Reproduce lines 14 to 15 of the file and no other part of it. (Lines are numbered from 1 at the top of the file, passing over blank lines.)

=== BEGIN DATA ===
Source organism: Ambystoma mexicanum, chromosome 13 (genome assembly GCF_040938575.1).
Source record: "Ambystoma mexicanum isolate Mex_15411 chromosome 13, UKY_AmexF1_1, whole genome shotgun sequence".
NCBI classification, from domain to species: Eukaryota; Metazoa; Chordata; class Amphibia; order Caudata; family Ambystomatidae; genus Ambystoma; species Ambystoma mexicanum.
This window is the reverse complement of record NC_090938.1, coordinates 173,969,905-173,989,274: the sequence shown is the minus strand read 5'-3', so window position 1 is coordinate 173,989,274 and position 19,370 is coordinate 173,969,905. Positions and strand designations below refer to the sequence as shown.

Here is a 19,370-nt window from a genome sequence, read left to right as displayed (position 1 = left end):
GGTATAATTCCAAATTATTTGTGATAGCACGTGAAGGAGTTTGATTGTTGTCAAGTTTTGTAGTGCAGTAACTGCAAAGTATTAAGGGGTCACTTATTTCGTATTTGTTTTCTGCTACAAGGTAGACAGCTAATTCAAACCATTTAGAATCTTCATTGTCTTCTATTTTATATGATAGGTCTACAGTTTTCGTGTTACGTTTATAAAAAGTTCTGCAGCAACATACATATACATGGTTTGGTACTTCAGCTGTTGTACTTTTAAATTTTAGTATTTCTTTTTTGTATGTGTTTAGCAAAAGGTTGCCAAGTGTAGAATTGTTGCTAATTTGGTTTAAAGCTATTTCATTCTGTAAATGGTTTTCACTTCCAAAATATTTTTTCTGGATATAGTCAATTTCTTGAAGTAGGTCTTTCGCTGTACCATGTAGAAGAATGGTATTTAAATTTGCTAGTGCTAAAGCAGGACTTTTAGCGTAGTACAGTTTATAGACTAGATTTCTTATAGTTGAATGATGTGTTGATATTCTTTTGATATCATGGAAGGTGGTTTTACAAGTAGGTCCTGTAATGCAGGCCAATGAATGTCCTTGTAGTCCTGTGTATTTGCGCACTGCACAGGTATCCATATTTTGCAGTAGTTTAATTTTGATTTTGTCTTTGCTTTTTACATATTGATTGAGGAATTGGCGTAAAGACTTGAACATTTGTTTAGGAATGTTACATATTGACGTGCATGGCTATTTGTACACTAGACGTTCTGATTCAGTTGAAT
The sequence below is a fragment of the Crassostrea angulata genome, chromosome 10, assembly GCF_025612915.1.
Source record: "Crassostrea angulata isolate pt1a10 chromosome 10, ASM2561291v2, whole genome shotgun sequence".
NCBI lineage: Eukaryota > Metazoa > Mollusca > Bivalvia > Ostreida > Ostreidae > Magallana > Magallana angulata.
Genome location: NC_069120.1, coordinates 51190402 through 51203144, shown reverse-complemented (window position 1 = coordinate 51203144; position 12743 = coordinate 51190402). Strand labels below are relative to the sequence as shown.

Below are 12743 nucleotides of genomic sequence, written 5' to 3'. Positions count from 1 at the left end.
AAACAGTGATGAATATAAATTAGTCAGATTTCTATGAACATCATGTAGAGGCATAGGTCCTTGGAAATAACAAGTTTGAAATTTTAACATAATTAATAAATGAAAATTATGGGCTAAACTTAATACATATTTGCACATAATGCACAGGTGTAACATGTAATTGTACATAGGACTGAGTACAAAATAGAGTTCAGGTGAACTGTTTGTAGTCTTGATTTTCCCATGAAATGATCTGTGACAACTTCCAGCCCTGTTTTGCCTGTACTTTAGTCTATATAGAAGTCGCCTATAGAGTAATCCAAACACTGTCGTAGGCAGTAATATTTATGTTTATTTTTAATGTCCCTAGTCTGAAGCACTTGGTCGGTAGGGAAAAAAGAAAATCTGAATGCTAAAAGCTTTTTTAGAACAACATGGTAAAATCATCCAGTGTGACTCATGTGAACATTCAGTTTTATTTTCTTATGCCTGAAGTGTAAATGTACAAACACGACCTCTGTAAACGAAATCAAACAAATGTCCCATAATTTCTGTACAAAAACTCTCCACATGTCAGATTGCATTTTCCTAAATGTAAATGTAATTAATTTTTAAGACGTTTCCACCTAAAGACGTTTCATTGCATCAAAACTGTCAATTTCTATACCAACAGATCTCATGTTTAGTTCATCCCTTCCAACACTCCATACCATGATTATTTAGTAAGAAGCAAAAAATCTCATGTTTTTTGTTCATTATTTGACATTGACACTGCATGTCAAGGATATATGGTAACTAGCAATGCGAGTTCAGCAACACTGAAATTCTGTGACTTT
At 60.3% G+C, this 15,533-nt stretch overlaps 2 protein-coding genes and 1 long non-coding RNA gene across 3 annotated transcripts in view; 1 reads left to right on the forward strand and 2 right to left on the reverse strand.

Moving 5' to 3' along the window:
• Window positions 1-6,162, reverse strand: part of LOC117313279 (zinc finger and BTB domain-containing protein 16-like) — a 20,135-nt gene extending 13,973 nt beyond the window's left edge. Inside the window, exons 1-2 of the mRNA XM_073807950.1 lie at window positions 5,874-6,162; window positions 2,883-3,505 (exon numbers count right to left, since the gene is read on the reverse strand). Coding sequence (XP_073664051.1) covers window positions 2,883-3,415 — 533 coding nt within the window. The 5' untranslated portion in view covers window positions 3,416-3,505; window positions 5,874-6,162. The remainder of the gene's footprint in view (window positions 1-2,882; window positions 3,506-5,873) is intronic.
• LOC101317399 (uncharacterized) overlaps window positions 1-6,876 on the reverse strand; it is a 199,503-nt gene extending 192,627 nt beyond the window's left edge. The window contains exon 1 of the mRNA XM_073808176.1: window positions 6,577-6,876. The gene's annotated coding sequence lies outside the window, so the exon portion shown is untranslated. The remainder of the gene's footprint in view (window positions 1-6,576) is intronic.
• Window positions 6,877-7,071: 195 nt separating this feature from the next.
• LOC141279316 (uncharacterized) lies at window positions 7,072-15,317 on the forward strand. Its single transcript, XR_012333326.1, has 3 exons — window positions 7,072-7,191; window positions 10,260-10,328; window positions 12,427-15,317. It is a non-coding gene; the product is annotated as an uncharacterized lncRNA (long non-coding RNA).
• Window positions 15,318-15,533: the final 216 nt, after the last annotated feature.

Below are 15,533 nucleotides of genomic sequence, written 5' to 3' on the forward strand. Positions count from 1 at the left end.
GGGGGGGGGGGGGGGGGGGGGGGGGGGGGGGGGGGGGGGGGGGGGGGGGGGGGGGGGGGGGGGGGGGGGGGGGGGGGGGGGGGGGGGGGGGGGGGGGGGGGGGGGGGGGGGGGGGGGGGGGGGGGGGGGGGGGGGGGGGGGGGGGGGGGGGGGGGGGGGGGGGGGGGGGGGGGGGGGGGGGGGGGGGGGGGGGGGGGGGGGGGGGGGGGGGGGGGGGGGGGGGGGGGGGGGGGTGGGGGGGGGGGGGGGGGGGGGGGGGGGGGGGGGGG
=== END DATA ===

Moving 5' to 3' along the window:
• Window positions 1-6,162, reverse strand: part of LOC117313279 (zinc finger and BTB domain-containing protein 16-like) — a 20,135-nt gene extending 13,973 nt beyond the window's left edge. Inside the window, exons 1-2 of the mRNA XM_073807950.1 lie at window positions 5,874-6,162; window positions 2,883-3,505 (exon numbers count right to left, since the gene is read on the reverse strand). Coding sequence (XP_073664051.1) covers window positions 2,883-3,415 — 533 coding nt within the window. The 5' untranslated portion in view covers window positions 3,416-3,505; window positions 5,874-6,162. The remainder of the gene's footprint in view (window positions 1-2,882; window positions 3,506-5,873) is intronic.